The beaming issue would happen more so if you park one speaker peppered throughout the room if any lower than the ceiling.

                            Sound equipment companies make ceiling mounted arrays specifically for churches. Granted they have "angled the speakers" for dispersion but to use your "beaming" issue even that would happen in a room where the ceiling is low.

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                            Pure Resonance Audio VCA8 Vector Lay-In 2x2 Drop Ceiling Speaker Array made by Pro Acoustics






                            You can tell from the OP's photos that even the way the PA speakers had to be installed ended up being hodgepodge of "here-there-everywhere" to try and get sound all across the room.

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                            The design of the ceiling, the archway in the center was designed to kill sound frequencies so that echos would be controlled.

                            And there appears to be another open area/room where the organ is so more sound leakage there as the church is more like a mall multi-purpose facility with doors and rooms to other parts of the building. Not a cohesive self contained church as is usual specially for getting an 8 channel organ to function properly.

                            Now how are you going to get around that with music from an organ?

                            Basically what is happening here is making the best of a not so good situation.

                            It appears the purchase of an 8 channel pipe organ was an after thought as had the organ been part of the plan when the church room was constructed, the design would/should be different. Not a sound sucking low splayed ceiling, wide room, with no designated place for a pipe/digital organ and all its speakers.

                            You have the altar in the middle at one end of the room and then entrance doors in the middle of the back of the room. Where can you put a cluster stack of organ speakers to fan out evenly into the entire room? And the choir is on the other side of room? This was not planned properly to be candid.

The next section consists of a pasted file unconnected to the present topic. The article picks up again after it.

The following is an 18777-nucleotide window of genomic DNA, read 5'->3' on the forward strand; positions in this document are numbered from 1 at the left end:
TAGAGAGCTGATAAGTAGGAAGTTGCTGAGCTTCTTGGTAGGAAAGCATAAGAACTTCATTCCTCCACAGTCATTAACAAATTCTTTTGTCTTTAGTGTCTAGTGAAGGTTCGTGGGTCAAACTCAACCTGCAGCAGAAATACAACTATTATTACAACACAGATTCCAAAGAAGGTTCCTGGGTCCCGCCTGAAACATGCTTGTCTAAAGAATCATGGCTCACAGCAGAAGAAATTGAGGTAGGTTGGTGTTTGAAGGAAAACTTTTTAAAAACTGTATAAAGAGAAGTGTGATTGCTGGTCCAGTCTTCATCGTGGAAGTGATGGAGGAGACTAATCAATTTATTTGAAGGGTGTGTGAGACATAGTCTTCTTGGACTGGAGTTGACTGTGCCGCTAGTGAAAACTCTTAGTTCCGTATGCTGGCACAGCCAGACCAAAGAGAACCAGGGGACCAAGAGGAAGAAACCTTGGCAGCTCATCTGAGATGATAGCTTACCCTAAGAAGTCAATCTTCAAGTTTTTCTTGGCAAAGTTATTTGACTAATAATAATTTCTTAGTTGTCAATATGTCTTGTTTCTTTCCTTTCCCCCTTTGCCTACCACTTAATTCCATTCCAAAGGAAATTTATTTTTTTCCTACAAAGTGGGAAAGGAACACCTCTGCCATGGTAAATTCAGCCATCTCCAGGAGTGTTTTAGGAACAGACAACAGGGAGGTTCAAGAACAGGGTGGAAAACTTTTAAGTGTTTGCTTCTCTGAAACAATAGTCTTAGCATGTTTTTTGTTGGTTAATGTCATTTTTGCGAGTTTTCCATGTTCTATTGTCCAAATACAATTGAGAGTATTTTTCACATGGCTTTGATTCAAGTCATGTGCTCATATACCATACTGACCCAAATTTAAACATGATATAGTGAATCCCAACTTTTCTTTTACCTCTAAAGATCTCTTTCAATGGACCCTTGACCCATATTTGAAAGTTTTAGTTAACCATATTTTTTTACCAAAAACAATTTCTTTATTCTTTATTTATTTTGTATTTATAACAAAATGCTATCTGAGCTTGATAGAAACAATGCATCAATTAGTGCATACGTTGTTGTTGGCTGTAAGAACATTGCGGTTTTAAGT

You want to have your cake and eat it too? Buy another 8.1 set of speakers and place a stack at each side at the back of the room. Then you will get better coverage and your channel panning tricks without having to break up the clusters. Or park them on either side of the altar, move the organist and the choir off to the side of the altar.
                            Click image for larger version

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                            But do you have room to put speakers at the back with those 3 sets of doors at the back?



                            This (below) is how you cluster a pipe rig with a bowl or clam shell horn to project all the instruments:
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                            An 8 channel digital organ wants a very live room with tall ceilings to use the reverb of the room to be able to accentuate the nuances of different quieter instruments and then when full swell is played the whole cathedral sized room creates what is called "CABIN GAIN" a term used in the car audio industry an effect that when you listen to a sound system in an automobile, when the doors/windows are closed you get the full effect of the speaker system. If you open a window or door, you lose all that contained sound and then the full sound disappears.